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1991-06-26 MIT Tech page 08.jpg
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Elvis Costello

With The Replacements
Great Woods, June 21, 7:30 pm.

Deborah A. Levinson

The last time I saw Elvis Costello perform, it was at Brandeis University, where Costello had stopped as part of the tour supporting his 1989 album, Spike. He was in fine form, both musically and theatrically: Midway through the show, he took requests based on the selection of one of "seven deadly sins" from a giant satin heart.

His show last Friday at Great Woods poured all of that theatrical energy into the music, and the additional effort really showed. Costello sounded sharp, polished, and totally in control. His new band, the Rude 5 (actually comprising four members), was equally tight, especially the drummer, whose opening solo on "Hurry Down Doomsday (The Bugs are Taking Over)" echoed a driving jungle beat.

Costello opened the show with two old numbers, "Accidents Will Happen" and "The Angels Want to Wear my Red Shoes." But this evening was no retrospective of Costello's greatest hits; he dedicated most of his set to his more recent material, including songs from Spike and his current release, Mighty Like a Rose.

Many of the selections from Mighty Like a Rose stood with Costello's earlier work as some of his strongest. One of these was "So Like Candy," a bittersweet song about a lost lover. The song swung with the loose, jazzy rhythm of the Twin Peaks soundtrack.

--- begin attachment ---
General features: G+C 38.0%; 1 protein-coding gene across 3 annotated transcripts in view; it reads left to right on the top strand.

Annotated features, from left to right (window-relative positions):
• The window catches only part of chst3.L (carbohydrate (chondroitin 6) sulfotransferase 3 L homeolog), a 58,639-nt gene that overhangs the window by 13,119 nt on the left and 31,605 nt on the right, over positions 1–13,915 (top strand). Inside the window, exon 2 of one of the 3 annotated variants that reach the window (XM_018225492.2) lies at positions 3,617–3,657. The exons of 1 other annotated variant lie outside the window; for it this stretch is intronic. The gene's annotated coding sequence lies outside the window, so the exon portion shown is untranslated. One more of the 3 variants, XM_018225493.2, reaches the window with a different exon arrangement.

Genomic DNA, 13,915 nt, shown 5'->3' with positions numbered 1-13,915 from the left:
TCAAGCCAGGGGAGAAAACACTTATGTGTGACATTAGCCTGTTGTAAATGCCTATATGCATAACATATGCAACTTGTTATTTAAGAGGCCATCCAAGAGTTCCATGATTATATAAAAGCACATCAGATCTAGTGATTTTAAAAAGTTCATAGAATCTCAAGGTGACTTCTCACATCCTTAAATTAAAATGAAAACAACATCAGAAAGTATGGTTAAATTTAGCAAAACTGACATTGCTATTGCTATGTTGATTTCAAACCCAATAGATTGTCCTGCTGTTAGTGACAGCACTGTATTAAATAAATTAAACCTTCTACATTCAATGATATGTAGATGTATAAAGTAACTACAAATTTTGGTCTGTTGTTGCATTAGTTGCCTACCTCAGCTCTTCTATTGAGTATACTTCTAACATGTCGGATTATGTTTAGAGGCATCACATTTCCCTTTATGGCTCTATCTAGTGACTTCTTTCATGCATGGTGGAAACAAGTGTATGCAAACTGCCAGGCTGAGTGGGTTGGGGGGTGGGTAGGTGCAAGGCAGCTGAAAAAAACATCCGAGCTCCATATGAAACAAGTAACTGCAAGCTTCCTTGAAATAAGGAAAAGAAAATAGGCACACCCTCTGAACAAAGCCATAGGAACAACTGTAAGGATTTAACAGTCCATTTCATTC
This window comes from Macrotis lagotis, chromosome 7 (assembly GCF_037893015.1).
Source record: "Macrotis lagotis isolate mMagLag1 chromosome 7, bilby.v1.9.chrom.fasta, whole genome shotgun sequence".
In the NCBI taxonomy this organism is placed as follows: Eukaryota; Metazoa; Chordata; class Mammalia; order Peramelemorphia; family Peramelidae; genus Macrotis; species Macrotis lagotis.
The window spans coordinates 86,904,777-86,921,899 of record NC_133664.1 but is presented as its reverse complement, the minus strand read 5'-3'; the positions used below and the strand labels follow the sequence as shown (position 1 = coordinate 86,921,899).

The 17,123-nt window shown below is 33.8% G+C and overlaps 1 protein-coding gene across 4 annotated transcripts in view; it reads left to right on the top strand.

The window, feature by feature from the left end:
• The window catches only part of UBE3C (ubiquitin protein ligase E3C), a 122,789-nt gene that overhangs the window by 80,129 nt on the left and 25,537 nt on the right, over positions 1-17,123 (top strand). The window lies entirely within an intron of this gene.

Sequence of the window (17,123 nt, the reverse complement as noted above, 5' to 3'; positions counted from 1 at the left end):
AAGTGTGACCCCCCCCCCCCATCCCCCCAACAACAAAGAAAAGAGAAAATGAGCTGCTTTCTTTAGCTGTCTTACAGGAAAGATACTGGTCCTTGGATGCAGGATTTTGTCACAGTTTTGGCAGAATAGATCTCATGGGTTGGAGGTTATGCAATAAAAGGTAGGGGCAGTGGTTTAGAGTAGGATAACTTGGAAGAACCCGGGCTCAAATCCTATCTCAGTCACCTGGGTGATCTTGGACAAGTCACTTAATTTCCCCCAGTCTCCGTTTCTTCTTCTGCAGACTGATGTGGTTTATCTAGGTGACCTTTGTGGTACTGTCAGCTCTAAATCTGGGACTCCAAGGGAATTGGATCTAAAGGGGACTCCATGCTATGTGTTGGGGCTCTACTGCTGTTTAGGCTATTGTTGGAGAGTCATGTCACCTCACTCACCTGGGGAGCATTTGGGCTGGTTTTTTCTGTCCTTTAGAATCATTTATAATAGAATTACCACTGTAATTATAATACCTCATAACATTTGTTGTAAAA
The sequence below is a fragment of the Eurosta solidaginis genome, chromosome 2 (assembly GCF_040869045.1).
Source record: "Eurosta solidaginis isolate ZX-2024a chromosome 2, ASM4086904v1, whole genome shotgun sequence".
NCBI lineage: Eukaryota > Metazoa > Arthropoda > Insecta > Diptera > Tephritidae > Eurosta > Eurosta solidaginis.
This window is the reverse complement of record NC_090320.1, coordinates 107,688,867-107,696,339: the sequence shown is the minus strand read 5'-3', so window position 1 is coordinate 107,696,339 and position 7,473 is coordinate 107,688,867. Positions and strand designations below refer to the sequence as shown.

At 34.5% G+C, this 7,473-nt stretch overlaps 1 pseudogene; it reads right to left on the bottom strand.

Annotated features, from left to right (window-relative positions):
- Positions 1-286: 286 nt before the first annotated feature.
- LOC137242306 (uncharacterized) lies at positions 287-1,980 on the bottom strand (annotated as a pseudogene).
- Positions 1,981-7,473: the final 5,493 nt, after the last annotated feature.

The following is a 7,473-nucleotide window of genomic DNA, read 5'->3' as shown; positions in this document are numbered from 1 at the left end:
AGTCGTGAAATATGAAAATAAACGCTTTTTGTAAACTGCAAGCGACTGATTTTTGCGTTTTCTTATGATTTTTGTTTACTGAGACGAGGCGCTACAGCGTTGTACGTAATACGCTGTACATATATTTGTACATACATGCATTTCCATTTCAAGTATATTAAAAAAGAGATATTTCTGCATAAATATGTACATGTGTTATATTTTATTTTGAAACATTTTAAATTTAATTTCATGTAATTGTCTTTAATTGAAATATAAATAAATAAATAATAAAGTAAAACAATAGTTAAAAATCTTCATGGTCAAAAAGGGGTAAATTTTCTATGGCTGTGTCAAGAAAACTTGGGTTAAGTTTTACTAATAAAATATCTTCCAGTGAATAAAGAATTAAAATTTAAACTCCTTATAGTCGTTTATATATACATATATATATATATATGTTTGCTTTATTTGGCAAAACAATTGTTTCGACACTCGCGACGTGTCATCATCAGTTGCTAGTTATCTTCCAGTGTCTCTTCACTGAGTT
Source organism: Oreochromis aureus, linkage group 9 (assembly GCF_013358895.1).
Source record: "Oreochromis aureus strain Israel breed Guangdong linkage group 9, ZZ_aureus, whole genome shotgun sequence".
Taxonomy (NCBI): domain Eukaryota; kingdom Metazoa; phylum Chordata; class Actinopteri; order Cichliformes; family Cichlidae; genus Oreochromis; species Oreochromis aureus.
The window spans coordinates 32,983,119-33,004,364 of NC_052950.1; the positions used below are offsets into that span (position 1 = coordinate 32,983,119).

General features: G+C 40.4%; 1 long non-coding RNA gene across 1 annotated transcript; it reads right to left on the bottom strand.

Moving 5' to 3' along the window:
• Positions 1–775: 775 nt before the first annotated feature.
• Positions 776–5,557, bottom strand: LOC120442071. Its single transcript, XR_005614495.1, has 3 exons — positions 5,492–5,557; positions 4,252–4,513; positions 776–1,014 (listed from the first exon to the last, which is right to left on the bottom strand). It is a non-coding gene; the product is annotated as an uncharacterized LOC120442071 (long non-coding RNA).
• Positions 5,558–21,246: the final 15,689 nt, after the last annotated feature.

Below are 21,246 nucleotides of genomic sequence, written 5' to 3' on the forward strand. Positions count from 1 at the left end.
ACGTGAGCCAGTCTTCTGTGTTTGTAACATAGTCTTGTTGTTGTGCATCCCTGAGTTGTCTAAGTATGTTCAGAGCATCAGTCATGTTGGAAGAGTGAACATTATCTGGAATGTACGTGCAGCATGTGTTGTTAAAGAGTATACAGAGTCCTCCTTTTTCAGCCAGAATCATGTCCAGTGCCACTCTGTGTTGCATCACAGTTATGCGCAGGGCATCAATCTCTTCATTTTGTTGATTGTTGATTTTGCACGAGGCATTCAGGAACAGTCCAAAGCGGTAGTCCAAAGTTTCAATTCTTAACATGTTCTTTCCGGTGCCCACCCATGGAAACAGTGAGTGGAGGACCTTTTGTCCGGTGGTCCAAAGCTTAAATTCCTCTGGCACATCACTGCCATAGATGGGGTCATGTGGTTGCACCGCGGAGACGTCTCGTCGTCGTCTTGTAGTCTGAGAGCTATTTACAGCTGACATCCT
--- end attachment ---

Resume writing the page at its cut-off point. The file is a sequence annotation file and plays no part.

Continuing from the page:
Curiously, the material from Spike, an album which received mixed reviews, was some of the most dynamic. Costello brought out the gospel flavor and heartache of "Deep Dark Truthful Mirror," the poignancy of "Veronica," and the twisted humor of "God's Comic." The latter, a song about a "comical priest" who dies, goes to heaven, meets God, and is told about how miserably humans have screwed up the world, is an unlikely candidate for a sing-along, but that was exactly what Costello did. Imagine thousands of people singing the following lines:

Now I'm dead, now I'm dead,
Now I'm dead, now I'm dead
And I'm going on
to meet my reward
I was scared, I was scared,
I was scared, I was scared
You might have never heard of God's Comic.

Costello's skill as an arranger showed in the concert version of "The Other Side of Summer," the current single. Instead of playing the song straight, matching venomous lyrics with Beach Boys harmonies, Costello switched the song to 6/8 time, giving it a more rollicking feel. He also altered "Hurry Down Doomsday (The Bugs are Taking Over)," augmenting the drum line so that it was not only longer but more prominent. Costello frequently records different arrangements of songs — there are at least three versions of "The Blue Chair" — but it seems as though no version is better than any other; each just draws different emotions and colors from the song. So it was with "Hurry Down Doomsday" and "The Other Side of Summer," which were interesting changes from the originals, but were no more impressive.

He concluded the concert as he had started it, with a series of old standards: "Pump it Up," "(What's So Funny 'Bout) Peace, Love, and Understanding" and "Alison."

The Replacements opened the evening with "I Will Dare," their jubilant song from Let it Be. Since their inception, they've lost half of their original line-up, replacing guitarist Bob Stinson and drummer Chris Mars. Yet they have retained much of their early sound: the hard-edged guitar, the throbbing bass and drums, and singer Paul Westerberg's anguished, frustrated lyrics.

For a change, the band sounded focused. This was the first time I had ever seen the band perform sober, and they lost their alcohol-induced sloppiness, which, though occasionally both charming and funny, was mostly annoying and detrimental to their music. They slammed through 14 songs in 45 minutes, mixing old songs such as "Waitress in the Sky" and "Answering Machine" with material from their latest album, All Shook Down.

The Replacements' best number, however, turned out to be a cover, "Route 66." They delivered a gritty, bar-band version that blew away Depeche Mode's.